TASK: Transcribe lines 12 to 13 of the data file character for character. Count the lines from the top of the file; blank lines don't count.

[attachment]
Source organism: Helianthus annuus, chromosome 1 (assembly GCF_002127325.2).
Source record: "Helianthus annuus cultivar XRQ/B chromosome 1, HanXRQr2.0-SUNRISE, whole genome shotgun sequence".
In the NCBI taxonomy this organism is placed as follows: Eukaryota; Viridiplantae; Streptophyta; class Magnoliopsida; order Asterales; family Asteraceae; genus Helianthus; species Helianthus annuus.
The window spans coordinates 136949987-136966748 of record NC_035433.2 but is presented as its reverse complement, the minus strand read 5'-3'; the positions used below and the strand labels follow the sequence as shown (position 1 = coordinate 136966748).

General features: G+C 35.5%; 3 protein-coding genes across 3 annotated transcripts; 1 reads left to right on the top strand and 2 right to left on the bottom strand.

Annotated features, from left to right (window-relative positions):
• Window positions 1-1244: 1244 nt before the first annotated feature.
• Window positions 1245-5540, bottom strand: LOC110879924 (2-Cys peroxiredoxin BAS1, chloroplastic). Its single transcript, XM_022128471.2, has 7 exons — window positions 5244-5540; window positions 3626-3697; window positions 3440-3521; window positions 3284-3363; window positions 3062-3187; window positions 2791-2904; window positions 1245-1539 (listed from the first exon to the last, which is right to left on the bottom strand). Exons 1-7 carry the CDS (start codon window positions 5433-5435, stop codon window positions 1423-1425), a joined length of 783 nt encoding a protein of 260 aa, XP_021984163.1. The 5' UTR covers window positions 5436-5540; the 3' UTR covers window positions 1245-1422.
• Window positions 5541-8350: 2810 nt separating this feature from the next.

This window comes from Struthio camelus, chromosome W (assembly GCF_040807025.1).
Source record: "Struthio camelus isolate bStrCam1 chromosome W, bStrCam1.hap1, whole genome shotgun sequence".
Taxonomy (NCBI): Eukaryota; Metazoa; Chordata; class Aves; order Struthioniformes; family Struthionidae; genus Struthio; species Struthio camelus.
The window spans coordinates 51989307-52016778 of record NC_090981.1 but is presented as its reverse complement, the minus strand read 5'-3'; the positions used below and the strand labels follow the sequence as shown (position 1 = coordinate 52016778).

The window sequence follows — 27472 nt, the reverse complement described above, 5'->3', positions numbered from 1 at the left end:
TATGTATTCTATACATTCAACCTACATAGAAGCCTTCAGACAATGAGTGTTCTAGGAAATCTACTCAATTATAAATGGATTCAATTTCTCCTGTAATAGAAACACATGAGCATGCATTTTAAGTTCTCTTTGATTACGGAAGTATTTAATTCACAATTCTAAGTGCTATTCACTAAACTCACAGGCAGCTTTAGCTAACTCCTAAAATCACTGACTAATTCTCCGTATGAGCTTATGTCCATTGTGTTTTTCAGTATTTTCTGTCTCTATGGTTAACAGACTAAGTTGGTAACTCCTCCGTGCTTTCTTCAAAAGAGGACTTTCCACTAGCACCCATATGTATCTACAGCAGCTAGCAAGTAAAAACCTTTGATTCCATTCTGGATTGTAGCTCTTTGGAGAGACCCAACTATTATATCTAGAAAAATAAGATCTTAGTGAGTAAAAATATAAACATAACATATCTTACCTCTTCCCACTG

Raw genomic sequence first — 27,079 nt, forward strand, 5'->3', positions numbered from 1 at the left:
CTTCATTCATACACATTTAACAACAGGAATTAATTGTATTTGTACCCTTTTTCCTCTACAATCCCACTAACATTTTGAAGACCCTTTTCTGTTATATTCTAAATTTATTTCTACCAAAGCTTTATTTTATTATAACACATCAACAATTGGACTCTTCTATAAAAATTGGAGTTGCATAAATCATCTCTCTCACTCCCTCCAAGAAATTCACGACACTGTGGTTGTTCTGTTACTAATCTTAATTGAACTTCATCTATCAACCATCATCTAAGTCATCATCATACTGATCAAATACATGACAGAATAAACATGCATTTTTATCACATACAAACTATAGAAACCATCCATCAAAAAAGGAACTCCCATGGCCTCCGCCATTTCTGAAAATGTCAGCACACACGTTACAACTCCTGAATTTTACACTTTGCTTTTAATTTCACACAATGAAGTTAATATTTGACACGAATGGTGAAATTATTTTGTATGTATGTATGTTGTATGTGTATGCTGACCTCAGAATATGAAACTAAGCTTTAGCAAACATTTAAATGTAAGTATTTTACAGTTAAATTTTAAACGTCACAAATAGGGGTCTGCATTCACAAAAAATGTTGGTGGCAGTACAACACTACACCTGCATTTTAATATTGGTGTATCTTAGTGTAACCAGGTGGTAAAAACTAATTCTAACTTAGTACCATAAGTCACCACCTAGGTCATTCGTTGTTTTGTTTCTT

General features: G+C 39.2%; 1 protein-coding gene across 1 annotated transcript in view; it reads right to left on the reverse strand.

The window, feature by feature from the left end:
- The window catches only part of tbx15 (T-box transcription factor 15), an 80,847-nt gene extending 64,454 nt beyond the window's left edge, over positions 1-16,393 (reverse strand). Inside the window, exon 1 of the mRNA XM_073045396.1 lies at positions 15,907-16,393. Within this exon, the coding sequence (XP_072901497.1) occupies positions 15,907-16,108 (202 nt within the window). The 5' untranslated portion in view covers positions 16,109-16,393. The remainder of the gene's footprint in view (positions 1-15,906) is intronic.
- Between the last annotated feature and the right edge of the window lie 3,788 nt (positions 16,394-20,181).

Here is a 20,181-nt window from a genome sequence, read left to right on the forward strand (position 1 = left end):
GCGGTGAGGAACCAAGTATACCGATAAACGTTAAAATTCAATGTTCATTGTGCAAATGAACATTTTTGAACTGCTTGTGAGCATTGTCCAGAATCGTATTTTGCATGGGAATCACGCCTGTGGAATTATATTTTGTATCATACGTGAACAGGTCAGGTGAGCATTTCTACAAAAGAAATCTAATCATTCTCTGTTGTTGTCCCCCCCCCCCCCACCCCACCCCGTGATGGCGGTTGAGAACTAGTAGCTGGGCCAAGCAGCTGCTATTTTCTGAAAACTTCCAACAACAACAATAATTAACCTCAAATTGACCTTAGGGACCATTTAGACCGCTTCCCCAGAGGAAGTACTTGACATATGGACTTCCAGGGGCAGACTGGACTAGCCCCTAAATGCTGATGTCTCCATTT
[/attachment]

Taxonomy (NCBI): Eukaryota; Metazoa; Chordata; class Aves; order Struthioniformes; family Struthionidae; genus Struthio; species Struthio camelus.
The window spans coordinates 51989307-52016778 of record NC_090981.1 but is presented as its reverse complement, the minus strand read 5'-3'; the positions used below and the strand labels follow the sequence as shown (position 1 = coordinate 52016778).